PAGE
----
Framework criticised

Hunter says Forbes’ wish list is not the route to growth

Tom Hunter at Scottish Edge
Sir Tom Hunter: has regularly questioned government strategy (pic: Terry Murden)

Entrepreneur and philanthropist Sir Tom Hunter has repeated his previous criticism of the Scottish government’s economic policies by describing the latest strategy as a ‘wish list’.

He said Finance Secretary Kate Forbes’ 10-year plan to transform the economy should have focused more on seeking answers from those who will generate jobs and wealth.

Ms Forbes outlined five key areas backed by 70 action plans that included creating a chief entrepreneurship officer and tackling low productivity and business growth. It will also focus on skills, low pay and diversity.

She said the country had to be ” bold, ruthless and laser-focused to maximise the impact of the actions we have identified” and said there would be “relentless” attention on delivery.

But Sir Tom said there was a need for a more focused approach rather than “a wish list with no magic wand to deliver it” and a need to take more decision making and agencies out of political control.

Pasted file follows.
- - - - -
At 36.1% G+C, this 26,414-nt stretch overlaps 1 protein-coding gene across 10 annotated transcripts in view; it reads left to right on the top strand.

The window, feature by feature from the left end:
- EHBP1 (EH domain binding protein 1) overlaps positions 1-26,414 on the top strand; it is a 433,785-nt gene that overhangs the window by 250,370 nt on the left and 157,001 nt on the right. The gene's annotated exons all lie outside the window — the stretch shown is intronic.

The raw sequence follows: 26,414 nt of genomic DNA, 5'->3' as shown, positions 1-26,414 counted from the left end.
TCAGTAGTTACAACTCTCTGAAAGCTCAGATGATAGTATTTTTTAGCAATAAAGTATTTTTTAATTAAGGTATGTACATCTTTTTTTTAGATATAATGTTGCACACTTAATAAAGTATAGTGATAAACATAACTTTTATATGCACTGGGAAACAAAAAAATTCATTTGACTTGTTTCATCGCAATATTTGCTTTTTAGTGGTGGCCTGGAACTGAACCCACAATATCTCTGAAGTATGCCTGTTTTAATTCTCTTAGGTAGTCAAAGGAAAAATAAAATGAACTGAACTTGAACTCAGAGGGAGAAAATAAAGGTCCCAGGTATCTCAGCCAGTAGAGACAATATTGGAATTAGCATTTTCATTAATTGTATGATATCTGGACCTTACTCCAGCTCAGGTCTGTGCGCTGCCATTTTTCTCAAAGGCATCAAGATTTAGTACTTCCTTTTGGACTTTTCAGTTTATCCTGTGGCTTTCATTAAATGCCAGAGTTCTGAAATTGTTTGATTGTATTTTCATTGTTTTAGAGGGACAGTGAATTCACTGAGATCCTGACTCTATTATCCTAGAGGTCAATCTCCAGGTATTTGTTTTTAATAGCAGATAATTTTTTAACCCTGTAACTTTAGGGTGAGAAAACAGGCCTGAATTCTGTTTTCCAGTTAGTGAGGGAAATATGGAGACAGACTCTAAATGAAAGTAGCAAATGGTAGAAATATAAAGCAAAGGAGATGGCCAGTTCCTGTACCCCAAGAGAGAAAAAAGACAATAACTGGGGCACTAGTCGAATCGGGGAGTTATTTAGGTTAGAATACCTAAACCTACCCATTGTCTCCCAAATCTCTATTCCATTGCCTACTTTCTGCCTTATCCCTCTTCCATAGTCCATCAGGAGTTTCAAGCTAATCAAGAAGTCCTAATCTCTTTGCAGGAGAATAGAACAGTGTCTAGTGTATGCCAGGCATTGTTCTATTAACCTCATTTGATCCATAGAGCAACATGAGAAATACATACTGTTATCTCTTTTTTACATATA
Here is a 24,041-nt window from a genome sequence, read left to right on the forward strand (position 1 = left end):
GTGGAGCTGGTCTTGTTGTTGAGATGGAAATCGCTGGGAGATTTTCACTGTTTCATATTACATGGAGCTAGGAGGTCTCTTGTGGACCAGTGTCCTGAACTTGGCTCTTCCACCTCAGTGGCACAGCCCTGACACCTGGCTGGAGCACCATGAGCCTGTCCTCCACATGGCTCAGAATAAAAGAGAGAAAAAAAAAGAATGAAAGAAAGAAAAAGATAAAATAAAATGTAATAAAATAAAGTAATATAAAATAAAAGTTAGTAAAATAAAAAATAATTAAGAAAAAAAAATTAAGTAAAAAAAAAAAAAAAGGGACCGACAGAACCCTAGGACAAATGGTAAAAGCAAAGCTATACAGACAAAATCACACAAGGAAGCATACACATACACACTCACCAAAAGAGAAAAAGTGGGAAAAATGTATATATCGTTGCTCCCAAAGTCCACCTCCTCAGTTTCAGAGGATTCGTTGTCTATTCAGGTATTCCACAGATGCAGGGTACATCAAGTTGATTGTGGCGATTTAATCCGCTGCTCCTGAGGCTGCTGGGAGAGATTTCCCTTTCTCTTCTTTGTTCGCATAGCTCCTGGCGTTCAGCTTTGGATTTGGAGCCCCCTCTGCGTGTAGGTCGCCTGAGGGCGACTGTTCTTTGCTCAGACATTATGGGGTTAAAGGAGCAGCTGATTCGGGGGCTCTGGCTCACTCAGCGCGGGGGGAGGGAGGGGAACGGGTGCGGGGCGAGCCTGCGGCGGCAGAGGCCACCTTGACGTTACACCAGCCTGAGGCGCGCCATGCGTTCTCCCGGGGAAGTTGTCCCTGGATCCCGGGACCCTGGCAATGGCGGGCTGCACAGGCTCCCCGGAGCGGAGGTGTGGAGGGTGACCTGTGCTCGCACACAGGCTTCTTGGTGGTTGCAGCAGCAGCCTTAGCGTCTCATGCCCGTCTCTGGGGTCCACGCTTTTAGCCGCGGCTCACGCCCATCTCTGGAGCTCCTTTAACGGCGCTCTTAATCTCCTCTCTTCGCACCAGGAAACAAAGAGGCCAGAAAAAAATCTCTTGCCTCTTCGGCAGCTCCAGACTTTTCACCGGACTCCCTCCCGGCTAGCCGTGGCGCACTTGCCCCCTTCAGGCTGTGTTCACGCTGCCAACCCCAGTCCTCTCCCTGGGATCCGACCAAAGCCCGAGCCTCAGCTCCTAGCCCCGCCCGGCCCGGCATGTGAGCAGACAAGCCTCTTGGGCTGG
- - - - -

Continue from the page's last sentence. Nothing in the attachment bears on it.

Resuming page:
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He has made similar comments on earlier strategic plans, which were also expressed by Daily Business in August 2020 in response to the document produced by former banker Benny Higgins’ Action Group on Economic Recovery.

Responding to today’s statement delivered at at the Michelin Innovation Parc in Dundee, Sir Tom said: “Were this a business, which in most part it is, I would have focussed far more attention on asking the customer what is needed i.e. consulting with the people that are going to generate the jobs and economic prosperity.

“What we have here is a long wish list with no magic wand to deliver it, which I do not believe is market tested nor pragmatic. We need a far more focused approach to economic delivery and one single body with absolute authority and responsibility for that delivery with no one checking their own homework.

“We also need to tackle the various elephants in the room. If we are truly focused on increased productivity, we need to address that in our public sector.